Esteemed colleagues, I would like to draw your attention to the revival of legislation intended to reconstitute the Law Reporting Committee of Lesotho. The Minister of Justice has given her support for the reintroduction of this bill in Parliament. This enactment will make it easier for law reporting to operate as an effective tool to support the administration of justice. This law reporting committee will naturally play a critical role in supporting LesothoLII and its development into an efficient disseminator of legal information.


I recognize the presence of the Chief of Party the Honourable Mr. Justice Ogoola who and his staff have been on the cutting edge of far reaching transformation process of the Judiciary in this Kingdom. Even in their absence the Freedom House representatives Mrs. Lisa Davis of the United States and Mr. Karl Beck of South Africa who visited us and invigorated our efforts to transform are worthy of mention also. They conducted hasty but fruitful meetings for Judges and for the Law Society thus sowing seed that has resulted in the luxuriant growth of a plant that should redound to plentiful harvest, hopefully given that they have joined forces with Mr. Mafukidze's organization whose competence is a by-word in the SACJF's Forum.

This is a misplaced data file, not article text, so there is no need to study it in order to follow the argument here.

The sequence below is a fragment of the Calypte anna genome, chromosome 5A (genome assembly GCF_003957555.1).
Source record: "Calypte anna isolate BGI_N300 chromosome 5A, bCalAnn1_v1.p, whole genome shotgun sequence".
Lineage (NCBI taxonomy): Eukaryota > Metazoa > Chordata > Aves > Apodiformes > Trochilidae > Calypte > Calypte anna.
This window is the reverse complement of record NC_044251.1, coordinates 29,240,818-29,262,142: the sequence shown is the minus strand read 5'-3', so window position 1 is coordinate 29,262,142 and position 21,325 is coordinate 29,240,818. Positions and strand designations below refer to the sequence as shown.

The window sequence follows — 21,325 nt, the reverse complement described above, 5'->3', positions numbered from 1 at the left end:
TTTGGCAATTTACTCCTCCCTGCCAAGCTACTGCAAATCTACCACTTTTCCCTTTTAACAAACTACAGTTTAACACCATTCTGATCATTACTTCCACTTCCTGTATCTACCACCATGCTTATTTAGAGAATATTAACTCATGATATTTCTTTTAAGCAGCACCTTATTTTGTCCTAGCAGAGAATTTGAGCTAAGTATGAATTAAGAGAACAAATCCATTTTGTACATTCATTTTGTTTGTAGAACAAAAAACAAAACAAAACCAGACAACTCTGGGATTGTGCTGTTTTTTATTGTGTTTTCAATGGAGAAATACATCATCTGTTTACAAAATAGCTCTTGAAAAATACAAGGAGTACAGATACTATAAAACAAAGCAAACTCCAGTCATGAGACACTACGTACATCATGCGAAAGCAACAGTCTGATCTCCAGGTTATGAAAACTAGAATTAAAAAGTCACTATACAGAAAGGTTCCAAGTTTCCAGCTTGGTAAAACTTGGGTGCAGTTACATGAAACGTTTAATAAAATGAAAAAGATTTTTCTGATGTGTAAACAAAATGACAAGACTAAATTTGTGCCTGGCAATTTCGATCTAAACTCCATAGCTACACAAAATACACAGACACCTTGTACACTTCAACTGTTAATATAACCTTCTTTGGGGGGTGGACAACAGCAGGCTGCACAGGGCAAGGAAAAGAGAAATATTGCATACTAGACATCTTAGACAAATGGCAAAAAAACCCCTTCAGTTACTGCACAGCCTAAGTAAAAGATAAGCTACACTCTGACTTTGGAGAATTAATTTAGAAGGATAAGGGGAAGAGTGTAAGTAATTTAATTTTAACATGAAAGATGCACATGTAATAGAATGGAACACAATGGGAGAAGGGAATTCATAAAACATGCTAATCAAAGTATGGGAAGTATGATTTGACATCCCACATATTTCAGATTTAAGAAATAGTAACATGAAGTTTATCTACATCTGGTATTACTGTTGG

I would like to express my profound gratitude for your presence here today. I want to wish you fruitful discussions as we launch LesothoLII and learn how we can make the most of this development. I would like to thank our partners, African Legal Information Institute and the Freedom House for considering us worthy partners in this endeavour.


I thank you.